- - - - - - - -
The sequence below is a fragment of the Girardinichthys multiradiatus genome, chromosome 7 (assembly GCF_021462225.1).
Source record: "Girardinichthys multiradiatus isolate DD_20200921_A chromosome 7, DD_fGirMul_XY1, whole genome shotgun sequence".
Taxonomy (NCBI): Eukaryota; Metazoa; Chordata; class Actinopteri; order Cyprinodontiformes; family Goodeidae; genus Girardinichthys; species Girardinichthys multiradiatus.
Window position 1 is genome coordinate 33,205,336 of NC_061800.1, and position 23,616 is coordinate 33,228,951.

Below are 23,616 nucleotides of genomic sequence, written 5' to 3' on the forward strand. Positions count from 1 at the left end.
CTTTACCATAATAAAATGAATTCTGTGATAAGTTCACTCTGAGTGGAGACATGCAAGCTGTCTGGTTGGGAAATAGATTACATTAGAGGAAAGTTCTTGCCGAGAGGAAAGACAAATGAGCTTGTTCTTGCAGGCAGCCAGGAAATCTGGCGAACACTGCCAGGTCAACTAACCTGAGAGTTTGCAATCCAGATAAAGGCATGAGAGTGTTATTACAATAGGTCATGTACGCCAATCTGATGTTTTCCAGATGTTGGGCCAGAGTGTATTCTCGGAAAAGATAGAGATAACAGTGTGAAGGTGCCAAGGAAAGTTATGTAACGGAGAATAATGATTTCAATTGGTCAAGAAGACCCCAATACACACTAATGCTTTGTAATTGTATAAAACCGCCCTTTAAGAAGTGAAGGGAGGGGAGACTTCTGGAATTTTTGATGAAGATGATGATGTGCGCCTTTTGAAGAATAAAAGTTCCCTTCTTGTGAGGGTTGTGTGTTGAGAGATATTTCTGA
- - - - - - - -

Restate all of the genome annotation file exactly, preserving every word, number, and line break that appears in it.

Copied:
The sequence below is a fragment of the Girardinichthys multiradiatus genome, chromosome 7 (assembly GCF_021462225.1).
Source record: "Girardinichthys multiradiatus isolate DD_20200921_A chromosome 7, DD_fGirMul_XY1, whole genome shotgun sequence".
Taxonomy (NCBI): Eukaryota; Metazoa; Chordata; class Actinopteri; order Cyprinodontiformes; family Goodeidae; genus Girardinichthys; species Girardinichthys multiradiatus.
Window position 1 is genome coordinate 33,205,336 of NC_061800.1, and position 23,616 is coordinate 33,228,951.

Below are 23,616 nucleotides of genomic sequence, written 5' to 3' on the forward strand. Positions count from 1 at the left end.
CTTTACCATAATAAAATGAATTCTGTGATAAGTTCACTCTGAGTGGAGACATGCAAGCTGTCTGGTTGGGAAATAGATTACATTAGAGGAAAGTTCTTGCCGAGAGGAAAGACAAATGAGCTTGTTCTTGCAGGCAGCCAGGAAATCTGGCGAACACTGCCAGGTCAACTAACCTGAGAGTTTGCAATCCAGATAAAGGCATGAGAGTGTTATTACAATAGGTCATGTACGCCAATCTGATGTTTTCCAGATGTTGGGCCAGAGTGTATTCTCGGAAAAGATAGAGATAACAGTGTGAAGGTGCCAAGGAAAGTTATGTAACGGAGAATAATGATTTCAATTGGTCAAGAAGACCCCAATACACACTAATGCTTTGTAATTGTATAAAACCGCCCTTTAAGAAGTGAAGGGAGGGGAGACTTCTGGAATTTTTGATGAAGATGATGATGTGCGCCTTTTGAAGAATAAAAGTTCCCTTCTTGTGAGGGTTGTGTGTTGAGAGATATTTCTGA